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Exodus 40:1-16 meaning

The LORD commands Moses to set up the tabernacle. All of its components have now been built, so Moses assembles them.

Again, the Lord spoke to Moses. This time, He told him that on the first day of the first month you shall set up the tabernacle of the tent of meeting. This was one year after the Israelites left Egypt (Exodus 40:17) and about nine months after they arrived at Mount Sinai (Exodus 19:1). The first month was determined from the time Israel left Egypt (Exodus 12:2). Every calendar and every year has to start counting from something. As the modern western calendar counts from (what was presumed at the time) to be the birth of Christ, this Exodus calendar started from the month in which Israel departed Egypt. The first Passover occurred on the tenth day of the first month (Exodus 12:3).

The Israelites were to set up the tabernacle of the tent of meeting. They erected the tent of meeting according to the blueprint given by God, as recorded in chapters 25-32. This tent was where the LORD would dwell in the midst of His people. Here, two expressions refer to the same structure. It was referred to as the tabernacle, as well as the tent of meeting. The word translated tabernacle means "dwelling place," emphasizing it as the place where God's presence would dwell. The description tent of meeting emphasizes the function of the tent as the place where God would meet with the people. In the two names are contained two primary functions of the tabernacle.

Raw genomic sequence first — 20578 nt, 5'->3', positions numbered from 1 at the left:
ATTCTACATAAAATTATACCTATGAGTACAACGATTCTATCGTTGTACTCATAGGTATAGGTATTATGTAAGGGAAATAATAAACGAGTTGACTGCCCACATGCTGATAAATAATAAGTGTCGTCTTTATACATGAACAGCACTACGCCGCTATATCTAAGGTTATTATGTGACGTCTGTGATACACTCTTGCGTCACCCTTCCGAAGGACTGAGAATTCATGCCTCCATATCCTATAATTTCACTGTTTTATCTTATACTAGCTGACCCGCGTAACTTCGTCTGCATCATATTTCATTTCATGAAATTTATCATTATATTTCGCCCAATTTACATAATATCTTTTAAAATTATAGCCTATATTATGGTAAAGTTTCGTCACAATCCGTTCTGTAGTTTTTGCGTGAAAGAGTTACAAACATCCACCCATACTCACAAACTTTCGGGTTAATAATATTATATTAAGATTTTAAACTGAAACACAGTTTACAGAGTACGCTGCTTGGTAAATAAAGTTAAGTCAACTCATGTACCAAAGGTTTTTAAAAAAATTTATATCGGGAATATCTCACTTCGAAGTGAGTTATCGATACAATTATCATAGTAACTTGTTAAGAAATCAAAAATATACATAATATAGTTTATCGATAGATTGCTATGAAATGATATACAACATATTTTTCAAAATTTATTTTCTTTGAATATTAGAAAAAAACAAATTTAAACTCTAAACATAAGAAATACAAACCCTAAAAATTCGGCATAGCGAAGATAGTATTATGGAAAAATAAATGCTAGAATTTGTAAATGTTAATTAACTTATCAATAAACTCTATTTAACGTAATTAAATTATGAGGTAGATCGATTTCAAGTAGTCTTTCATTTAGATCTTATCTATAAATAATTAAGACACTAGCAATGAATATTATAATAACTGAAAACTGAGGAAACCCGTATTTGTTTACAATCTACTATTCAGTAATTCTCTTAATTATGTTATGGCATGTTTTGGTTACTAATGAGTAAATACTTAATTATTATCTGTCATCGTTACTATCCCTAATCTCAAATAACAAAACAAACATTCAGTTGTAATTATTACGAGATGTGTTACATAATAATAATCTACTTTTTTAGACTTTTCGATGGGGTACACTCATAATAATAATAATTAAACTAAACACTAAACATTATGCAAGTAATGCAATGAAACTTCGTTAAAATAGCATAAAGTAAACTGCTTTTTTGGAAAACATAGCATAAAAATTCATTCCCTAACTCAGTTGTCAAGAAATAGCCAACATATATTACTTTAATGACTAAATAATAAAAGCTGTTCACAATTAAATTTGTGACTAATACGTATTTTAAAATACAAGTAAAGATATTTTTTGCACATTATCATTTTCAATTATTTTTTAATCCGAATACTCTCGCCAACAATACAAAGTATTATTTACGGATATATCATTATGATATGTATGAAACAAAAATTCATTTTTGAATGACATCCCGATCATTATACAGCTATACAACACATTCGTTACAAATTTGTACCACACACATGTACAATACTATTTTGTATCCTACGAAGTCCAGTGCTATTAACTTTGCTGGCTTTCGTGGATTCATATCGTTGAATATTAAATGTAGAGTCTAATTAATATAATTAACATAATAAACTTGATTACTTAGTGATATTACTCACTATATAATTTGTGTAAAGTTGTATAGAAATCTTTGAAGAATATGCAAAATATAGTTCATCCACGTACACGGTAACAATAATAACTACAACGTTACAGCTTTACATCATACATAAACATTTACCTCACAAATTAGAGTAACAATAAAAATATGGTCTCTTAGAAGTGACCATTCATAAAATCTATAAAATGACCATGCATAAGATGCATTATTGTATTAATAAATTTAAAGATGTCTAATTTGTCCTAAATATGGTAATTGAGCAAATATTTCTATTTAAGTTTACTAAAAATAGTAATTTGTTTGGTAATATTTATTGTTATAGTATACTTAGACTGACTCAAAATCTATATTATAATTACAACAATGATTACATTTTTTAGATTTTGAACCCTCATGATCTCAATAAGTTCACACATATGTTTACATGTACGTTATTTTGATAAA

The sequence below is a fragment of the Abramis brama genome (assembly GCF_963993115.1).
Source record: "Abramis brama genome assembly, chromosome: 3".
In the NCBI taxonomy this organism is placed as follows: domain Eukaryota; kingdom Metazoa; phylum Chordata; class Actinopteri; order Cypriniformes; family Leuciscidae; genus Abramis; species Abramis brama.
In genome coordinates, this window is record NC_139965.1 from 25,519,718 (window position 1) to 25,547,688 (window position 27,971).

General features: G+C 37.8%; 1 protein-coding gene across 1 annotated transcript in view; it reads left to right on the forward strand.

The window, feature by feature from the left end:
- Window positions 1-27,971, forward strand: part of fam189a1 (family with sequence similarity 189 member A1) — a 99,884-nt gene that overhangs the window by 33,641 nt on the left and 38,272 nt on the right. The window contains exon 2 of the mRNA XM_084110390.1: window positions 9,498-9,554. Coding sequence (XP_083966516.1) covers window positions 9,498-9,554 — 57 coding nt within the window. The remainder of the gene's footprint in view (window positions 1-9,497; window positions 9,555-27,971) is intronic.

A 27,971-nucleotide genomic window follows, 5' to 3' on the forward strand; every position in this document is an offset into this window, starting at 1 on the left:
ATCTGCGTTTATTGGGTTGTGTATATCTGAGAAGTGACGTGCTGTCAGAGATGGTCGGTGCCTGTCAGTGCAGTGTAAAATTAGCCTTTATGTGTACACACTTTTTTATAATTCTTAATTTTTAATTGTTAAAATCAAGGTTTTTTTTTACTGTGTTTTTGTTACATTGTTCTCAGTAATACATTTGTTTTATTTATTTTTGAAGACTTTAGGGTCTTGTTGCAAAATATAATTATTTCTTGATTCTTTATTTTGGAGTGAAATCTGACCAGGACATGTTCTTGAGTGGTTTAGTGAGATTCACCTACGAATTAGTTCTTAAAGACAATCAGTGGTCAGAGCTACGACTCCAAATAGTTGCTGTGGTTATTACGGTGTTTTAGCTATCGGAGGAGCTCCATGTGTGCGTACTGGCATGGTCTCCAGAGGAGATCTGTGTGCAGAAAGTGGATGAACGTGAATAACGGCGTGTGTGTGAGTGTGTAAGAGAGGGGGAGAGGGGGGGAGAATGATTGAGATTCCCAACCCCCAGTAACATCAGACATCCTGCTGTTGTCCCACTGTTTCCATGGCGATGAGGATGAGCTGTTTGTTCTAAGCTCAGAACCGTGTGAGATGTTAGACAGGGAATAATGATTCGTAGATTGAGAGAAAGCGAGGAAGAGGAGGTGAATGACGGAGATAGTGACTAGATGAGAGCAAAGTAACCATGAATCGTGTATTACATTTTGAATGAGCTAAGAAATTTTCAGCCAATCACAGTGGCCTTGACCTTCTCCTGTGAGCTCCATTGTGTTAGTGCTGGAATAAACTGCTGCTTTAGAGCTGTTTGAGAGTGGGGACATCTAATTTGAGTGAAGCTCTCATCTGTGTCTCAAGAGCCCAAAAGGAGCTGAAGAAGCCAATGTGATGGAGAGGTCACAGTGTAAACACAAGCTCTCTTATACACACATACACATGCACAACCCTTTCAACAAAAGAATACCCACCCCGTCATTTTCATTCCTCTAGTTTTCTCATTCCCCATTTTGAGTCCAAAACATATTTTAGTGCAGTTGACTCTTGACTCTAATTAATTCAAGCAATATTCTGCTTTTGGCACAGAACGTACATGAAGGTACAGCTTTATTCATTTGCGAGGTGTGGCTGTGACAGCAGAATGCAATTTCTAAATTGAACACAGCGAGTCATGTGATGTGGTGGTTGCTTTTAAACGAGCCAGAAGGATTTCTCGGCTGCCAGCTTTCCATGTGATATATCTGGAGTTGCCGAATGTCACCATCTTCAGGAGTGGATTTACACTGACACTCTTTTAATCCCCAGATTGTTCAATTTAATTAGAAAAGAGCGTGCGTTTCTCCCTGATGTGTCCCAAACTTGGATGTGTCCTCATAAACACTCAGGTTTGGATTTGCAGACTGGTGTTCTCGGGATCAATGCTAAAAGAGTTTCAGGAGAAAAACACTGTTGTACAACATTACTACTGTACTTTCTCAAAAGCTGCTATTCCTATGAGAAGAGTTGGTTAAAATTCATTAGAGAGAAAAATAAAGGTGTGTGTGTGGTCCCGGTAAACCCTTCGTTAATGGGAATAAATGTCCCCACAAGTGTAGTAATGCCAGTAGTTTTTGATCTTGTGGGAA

The ark was the central article to be moved into the Holy of Holies. The Holy of Holies was the inner sanctum where later only the high priest will be allowed to enter,

  • They placed the ark of the testimony there. Mentioning the ark first was appropriate because it was the central item in the tabernacle (Exodus 25:10 - 22, 37:1). The ark included the mercy seat and the two cherubim, from where God would meet and speak to Israel (Exodus 25:21-22), and where blood from the offering would be sprinkled on the Day of Atonement (Leviticus 16:15, 29).

The articles of the Holy Place were mentioned next:

  • Once the ark was in the Holy of Holies, they needed to screen the ark with the veil. The veil (Heb. "paroket," "curtain") separated the Holy of Holies from the rest of the tent, referred to as the "Holy Place" within the tabernacle tent (Exodus 26:31 - 35, 36:35).
  • Next, they were to bring in the table and arrange what belongs on it. This is the table upon which the "bread of the Presence" was displayed daily (Exodus 25:23 - 30, 37:10).
  • They brought in the lampstand and mounted its lamps (Exodus 25:31 - 40, 37:17).
  • They then set the gold altar of incense, used to offer incense to the LORD before the ark of the testimony (Exodus 30:1 - 10, 37:25).
  • Finally, they set up the veil for the doorway to the tabernacle (Exodus 26:36, 36:37). This veil (Heb. "masak," "screen") served as the entrance to the tabernacle.

Then the items in the courtyard surrounding the tabernacle were described:

  • They set the altar of burnt offering in front of the doorway of the tabernacle of the tent of meeting (Exodus 27:1 - 8, 38:1 - 7).
  • Next, they set the laver between the tent of meeting and the altar and put water in it (Exodus 30:17 - 21, 38:8). The laver was to be used by the priests to cleanse themselves before entering the tabernacle.

The altar was said to be in front of the doorway, but the laver was between the altar and the doorway. This likely means the emphasis of the phrase in front has to do with alignment rather than proximity. The worshipper entering the courtyard would first see the altar, reminding them of the need for atonement and forgiveness to enter the presence of God. This reminds us of Jesus' sacrificial death to bridge the gap with God's righteousness, and atone for our sin. God declares those who believe to be righteous and provides them with the free gift of becoming His child (Romans 4:1-5).